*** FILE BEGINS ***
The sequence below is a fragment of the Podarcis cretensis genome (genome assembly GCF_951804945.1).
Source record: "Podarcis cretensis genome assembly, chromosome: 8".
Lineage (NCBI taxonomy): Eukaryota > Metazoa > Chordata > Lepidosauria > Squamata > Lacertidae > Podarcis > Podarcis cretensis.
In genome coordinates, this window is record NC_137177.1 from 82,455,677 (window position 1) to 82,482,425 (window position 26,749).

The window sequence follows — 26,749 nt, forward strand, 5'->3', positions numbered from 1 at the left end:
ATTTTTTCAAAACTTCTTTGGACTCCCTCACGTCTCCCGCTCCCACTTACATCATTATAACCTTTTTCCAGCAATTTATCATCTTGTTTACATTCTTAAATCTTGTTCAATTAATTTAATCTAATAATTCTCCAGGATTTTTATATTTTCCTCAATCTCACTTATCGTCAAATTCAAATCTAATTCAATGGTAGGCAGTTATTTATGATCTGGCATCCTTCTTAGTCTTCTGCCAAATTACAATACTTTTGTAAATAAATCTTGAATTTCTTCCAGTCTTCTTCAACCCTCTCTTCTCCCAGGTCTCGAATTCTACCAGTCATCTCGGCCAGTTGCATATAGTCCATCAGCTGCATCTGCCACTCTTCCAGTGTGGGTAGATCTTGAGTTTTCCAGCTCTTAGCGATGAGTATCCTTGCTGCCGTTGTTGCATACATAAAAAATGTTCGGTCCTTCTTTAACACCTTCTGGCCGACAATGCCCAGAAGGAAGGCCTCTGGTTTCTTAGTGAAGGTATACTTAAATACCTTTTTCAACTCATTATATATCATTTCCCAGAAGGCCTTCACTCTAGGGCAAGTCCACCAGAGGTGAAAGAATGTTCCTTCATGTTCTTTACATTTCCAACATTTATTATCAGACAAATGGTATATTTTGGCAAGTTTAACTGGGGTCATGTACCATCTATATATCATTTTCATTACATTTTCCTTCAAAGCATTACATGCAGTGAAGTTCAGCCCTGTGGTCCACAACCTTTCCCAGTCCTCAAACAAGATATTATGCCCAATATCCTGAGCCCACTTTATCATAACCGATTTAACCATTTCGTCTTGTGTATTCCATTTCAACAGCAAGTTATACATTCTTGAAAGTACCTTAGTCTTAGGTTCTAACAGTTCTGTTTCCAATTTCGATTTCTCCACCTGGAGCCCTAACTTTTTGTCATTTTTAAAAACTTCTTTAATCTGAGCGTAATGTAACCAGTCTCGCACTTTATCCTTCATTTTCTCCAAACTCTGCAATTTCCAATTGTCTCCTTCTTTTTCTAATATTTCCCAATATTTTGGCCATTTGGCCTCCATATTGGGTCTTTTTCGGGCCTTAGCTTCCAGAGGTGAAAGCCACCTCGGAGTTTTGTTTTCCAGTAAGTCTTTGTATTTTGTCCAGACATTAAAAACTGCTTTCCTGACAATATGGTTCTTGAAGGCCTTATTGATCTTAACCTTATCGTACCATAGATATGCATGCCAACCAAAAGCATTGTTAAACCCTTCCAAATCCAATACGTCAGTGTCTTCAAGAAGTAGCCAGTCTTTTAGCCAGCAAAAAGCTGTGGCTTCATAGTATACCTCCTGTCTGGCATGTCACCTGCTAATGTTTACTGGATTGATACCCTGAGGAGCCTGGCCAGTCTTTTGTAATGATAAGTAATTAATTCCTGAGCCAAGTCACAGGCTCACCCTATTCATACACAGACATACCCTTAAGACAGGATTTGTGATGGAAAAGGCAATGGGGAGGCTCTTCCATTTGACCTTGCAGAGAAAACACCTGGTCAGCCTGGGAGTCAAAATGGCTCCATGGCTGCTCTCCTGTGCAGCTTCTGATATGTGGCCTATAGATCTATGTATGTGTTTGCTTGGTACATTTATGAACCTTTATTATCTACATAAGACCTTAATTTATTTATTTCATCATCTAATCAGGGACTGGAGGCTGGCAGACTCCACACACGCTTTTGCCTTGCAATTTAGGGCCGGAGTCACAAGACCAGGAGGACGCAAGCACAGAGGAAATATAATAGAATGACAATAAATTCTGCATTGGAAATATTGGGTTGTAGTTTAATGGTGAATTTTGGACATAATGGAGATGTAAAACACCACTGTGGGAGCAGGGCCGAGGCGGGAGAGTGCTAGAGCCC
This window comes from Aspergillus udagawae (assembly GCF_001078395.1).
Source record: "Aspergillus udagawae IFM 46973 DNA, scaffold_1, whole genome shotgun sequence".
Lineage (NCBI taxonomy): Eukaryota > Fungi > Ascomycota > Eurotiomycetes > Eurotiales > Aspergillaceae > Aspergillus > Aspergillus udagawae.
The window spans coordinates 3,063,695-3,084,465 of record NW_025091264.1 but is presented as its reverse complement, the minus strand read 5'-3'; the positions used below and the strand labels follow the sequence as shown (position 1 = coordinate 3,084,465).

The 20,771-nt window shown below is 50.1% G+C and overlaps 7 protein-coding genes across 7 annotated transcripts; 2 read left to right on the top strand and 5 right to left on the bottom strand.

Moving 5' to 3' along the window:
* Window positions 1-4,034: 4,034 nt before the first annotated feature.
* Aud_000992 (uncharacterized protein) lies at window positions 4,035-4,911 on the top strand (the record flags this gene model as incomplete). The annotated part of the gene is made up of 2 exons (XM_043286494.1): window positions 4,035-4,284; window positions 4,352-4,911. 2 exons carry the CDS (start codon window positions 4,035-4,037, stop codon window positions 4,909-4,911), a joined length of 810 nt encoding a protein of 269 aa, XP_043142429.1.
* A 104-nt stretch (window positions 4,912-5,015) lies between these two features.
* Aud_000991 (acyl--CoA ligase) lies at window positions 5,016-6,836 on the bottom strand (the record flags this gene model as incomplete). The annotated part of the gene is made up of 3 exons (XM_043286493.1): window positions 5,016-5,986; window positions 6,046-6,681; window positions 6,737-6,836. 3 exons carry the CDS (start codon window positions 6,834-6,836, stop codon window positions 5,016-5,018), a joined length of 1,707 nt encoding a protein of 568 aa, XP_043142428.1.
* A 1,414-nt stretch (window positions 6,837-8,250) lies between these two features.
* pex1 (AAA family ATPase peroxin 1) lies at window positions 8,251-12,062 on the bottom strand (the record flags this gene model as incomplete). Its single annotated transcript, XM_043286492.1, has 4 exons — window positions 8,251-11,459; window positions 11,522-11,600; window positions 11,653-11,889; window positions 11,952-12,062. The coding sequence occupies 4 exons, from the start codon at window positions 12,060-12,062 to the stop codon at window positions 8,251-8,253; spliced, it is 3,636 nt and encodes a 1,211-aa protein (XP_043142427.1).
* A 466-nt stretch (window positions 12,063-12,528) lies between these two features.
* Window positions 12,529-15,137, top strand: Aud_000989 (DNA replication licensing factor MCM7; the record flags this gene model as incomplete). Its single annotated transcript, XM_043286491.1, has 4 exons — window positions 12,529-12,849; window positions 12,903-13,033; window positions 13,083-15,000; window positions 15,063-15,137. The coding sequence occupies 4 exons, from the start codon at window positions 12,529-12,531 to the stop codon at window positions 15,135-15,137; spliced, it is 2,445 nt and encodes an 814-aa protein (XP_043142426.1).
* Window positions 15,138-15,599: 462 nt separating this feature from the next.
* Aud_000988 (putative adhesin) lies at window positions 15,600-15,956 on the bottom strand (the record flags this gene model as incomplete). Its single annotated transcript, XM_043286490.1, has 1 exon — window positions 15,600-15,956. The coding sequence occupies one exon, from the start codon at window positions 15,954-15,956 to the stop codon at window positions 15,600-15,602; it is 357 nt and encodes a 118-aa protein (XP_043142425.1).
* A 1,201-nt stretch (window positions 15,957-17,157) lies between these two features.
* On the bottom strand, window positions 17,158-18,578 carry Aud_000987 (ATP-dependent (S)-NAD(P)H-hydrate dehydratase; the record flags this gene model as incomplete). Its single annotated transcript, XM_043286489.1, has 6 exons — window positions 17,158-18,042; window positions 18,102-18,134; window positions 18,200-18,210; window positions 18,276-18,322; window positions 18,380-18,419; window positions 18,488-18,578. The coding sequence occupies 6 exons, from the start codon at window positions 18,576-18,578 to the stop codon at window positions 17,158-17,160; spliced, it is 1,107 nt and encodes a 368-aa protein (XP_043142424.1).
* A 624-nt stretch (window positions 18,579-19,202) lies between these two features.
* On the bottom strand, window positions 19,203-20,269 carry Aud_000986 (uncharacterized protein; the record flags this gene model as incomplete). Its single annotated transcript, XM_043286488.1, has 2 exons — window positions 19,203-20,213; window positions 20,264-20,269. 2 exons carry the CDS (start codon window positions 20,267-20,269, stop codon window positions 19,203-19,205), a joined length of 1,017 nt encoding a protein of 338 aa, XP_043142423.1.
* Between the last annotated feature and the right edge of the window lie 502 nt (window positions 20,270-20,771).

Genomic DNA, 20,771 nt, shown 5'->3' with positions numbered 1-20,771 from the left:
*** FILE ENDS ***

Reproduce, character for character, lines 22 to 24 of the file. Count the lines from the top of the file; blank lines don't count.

* Aud_000988 (putative adhesin) lies at window positions 15,600-15,956 on the bottom strand (the record flags this gene model as incomplete). Its single annotated transcript, XM_043286490.1, has 1 exon — window positions 15,600-15,956. The coding sequence occupies one exon, from the start codon at window positions 15,954-15,956 to the stop codon at window positions 15,600-15,602; it is 357 nt and encodes a 118-aa protein (XP_043142425.1).
* A 1,201-nt stretch (window positions 15,957-17,157) lies between these two features.
* On the bottom strand, window positions 17,158-18,578 carry Aud_000987 (ATP-dependent (S)-NAD(P)H-hydrate dehydratase; the record flags this gene model as incomplete). Its single annotated transcript, XM_043286489.1, has 6 exons — window positions 17,158-18,042; window positions 18,102-18,134; window positions 18,200-18,210; window positions 18,276-18,322; window positions 18,380-18,419; window positions 18,488-18,578. The coding sequence occupies 6 exons, from the start codon at window positions 18,576-18,578 to the stop codon at window positions 17,158-17,160; spliced, it is 1,107 nt and encodes a 368-aa protein (XP_043142424.1).